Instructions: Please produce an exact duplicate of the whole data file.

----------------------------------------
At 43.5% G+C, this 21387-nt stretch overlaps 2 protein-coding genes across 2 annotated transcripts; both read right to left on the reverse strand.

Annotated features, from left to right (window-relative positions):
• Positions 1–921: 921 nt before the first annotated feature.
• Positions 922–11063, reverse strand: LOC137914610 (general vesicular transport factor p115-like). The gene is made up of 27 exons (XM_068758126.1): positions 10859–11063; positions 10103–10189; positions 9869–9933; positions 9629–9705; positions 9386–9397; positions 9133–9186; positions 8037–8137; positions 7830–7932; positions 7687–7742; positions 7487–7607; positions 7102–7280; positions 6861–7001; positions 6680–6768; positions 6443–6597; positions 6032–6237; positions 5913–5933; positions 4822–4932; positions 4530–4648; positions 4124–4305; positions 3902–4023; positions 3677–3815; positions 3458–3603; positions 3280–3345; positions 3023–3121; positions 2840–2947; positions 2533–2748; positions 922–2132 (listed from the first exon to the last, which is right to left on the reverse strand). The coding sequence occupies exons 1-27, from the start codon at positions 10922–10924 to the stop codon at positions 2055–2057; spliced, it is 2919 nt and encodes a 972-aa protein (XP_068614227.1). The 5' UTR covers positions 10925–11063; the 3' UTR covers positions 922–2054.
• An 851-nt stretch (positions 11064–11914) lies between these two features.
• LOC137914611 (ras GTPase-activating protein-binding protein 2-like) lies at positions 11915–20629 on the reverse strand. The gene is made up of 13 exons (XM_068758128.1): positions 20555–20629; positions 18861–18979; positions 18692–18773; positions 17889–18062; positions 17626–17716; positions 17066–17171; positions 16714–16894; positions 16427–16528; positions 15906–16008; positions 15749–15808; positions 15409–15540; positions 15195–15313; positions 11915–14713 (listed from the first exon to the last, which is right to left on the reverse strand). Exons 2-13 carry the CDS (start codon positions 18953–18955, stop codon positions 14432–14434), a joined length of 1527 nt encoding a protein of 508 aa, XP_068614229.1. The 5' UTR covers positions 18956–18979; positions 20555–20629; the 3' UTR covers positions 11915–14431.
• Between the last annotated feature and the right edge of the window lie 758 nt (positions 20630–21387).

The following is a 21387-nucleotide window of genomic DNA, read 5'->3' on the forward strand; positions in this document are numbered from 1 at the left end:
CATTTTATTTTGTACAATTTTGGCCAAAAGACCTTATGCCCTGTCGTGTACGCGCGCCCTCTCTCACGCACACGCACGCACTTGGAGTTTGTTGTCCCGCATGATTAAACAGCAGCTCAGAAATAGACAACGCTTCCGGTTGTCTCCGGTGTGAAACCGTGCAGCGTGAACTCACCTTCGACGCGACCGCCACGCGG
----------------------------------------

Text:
At 43.5% G+C, this 21387-nt stretch overlaps 2 protein-coding genes across 2 annotated transcripts; both read right to left on the reverse strand.

Annotated features, from left to right (window-relative positions):
• Positions 1–921: 921 nt before the first annotated feature.
• Positions 922–11063, reverse strand: LOC137914610 (general vesicular transport factor p115-like). The gene is made up of 27 exons (XM_068758126.1): positions 10859–11063; positions 10103–10189; positions 9869–9933; positions 9629–9705; positions 9386–9397; positions 9133–9186; positions 8037–8137; positions 7830–7932; positions 7687–7742; positions 7487–7607; positions 7102–7280; positions 6861–7001; positions 6680–6768; positions 6443–6597; positions 6032–6237; positions 5913–5933; positions 4822–4932; positions 4530–4648; positions 4124–4305; positions 3902–4023; positions 3677–3815; positions 3458–3603; positions 3280–3345; positions 3023–3121; positions 2840–2947; positions 2533–2748; positions 922–2132 (listed from the first exon to the last, which is right to left on the reverse strand). The coding sequence occupies exons 1-27, from the start codon at positions 10922–10924 to the stop codon at positions 2055–2057; spliced, it is 2919 nt and encodes a 972-aa protein (XP_068614227.1). The 5' UTR covers positions 10925–11063; the 3' UTR covers positions 922–2054.
• An 851-nt stretch (positions 11064–11914) lies between these two features.
• LOC137914611 (ras GTPase-activating protein-binding protein 2-like) lies at positions 11915–20629 on the reverse strand. The gene is made up of 13 exons (XM_068758128.1): positions 20555–20629; positions 18861–18979; positions 18692–18773; positions 17889–18062; positions 17626–17716; positions 17066–17171; positions 16714–16894; positions 16427–16528; positions 15906–16008; positions 15749–15808; positions 15409–15540; positions 15195–15313; positions 11915–14713 (listed from the first exon to the last, which is right to left on the reverse strand). Exons 2-13 carry the CDS (start codon positions 18953–18955, stop codon positions 14432–14434), a joined length of 1527 nt encoding a protein of 508 aa, XP_068614229.1. The 5' UTR covers positions 18956–18979; positions 20555–20629; the 3' UTR covers positions 11915–14431.
• Between the last annotated feature and the right edge of the window lie 758 nt (positions 20630–21387).

The following is a 21387-nucleotide window of genomic DNA, read 5'->3' on the forward strand; positions in this document are numbered from 1 at the left end:
CATTTTATTTTGTACAATTTTGGCCAAAAGACCTTATGCCCTGTCGTGTACGCGCGCCCTCTCTCACGCACACGCACGCACTTGGAGTTTGTTGTCCCGCATGATTAAACAGCAGCTCAGAAATAGACAACGCTTCCGGTTGTCTCCGGTGTGAAACCGTGCAGCGTGAACTCACCTTCGACGCGACCGCCACGCGG